U.S. hands out technology grants for healthcare.
According to USA Today, more than 100 communities, hospitals, healthcare providers, and healthcare systems in 38 states will receive $96 million over three years--including $41 million in the first year--toward developing and using IT for health care. Awards will be focused on small and rural hospitals and communities. Five states--Colorado, Indiana, Rhode Island, Tennessee, and Utah--will receive a total of $25 million over five years to develop secure statewide networks so private patient medical information can be accessed.
The National Opinion Research Center at the University of Chicago was awarded a two-year, $18.5 million contract to create a National Health Information Technology Resource Center that will provide technical assistance, tools, and a best-practices repository. The center also would provide a focus for collaboration to grantees and other federal partners.
Last summer, HHS officials unveiled a 10-year national healthcare information infrastructure plan, Decade of Health Information Technology, to transform the industry from a paper-based system to an electronic one and lower healthcare costs. According to federal statistics, an interoperable health IT infrastructure would improve care and reduce medical errors, which result in as many as 98,000 deaths annually. HHS predicts that electronic health records potentially could save between $78 billion and $112 billion a year by reducing tests and improving administrative procedures.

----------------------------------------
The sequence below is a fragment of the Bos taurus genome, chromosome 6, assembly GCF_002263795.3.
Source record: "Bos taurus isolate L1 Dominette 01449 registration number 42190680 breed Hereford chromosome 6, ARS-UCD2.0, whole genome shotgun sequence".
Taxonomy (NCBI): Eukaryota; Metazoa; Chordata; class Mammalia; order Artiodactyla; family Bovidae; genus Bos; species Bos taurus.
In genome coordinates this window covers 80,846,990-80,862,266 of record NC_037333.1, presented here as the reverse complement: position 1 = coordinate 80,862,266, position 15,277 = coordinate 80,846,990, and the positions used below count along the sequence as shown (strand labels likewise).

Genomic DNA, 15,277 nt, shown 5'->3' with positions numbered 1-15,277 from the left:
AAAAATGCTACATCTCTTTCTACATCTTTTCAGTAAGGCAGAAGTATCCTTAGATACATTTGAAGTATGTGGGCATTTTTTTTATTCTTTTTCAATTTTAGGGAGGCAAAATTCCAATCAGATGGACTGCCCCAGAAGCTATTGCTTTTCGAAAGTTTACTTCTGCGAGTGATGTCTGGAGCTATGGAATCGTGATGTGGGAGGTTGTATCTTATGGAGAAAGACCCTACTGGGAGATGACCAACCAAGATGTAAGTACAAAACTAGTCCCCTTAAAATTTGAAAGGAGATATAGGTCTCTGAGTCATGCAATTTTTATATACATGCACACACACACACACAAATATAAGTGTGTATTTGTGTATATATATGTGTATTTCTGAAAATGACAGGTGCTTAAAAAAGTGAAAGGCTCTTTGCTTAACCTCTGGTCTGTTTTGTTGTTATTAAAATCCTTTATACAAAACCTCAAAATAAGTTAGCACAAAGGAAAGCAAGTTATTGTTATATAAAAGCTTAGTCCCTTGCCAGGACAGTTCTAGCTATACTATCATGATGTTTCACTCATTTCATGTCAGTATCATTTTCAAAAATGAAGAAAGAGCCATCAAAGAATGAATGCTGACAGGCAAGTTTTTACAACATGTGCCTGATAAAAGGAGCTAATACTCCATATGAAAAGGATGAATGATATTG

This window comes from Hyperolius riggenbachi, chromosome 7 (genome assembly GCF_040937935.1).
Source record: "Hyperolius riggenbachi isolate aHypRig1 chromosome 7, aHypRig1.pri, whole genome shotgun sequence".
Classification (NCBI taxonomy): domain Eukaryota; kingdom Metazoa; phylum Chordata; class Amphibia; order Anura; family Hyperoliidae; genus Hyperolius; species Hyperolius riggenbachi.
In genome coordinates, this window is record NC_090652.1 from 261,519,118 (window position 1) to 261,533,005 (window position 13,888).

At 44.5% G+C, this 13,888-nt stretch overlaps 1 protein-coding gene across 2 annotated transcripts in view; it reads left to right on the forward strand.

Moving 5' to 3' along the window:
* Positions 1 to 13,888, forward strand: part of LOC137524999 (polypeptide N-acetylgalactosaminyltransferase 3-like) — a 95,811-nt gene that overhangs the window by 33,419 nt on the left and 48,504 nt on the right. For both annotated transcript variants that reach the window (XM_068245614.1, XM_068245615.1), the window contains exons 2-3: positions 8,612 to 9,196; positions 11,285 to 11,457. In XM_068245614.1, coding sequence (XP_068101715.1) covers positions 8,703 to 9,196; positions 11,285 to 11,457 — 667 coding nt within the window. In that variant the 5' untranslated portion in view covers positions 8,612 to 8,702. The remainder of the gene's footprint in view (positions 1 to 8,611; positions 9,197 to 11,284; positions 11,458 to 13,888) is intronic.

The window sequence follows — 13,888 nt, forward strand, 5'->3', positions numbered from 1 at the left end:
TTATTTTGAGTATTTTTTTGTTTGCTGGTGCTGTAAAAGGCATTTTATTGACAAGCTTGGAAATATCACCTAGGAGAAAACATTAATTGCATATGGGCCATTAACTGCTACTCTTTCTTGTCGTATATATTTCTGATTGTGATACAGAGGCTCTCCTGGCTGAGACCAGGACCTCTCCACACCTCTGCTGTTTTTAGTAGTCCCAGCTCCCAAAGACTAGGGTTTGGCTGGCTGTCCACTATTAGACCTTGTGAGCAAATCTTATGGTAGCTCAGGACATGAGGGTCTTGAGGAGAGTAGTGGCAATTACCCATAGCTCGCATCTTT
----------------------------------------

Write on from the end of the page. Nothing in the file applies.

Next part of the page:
Currently, only 13 percent of the nation's 4,000-plus hospitals use electronic records, and 14 to 28 percent of the 853,000 U.S. physicians are wired, according to HHS.
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|Title Annotation:||Up front: news, trends & analysis|
|Publication:||Information Management Journal|
|Article Type:||Brief Article|
|Date:||Jan 1, 2005|
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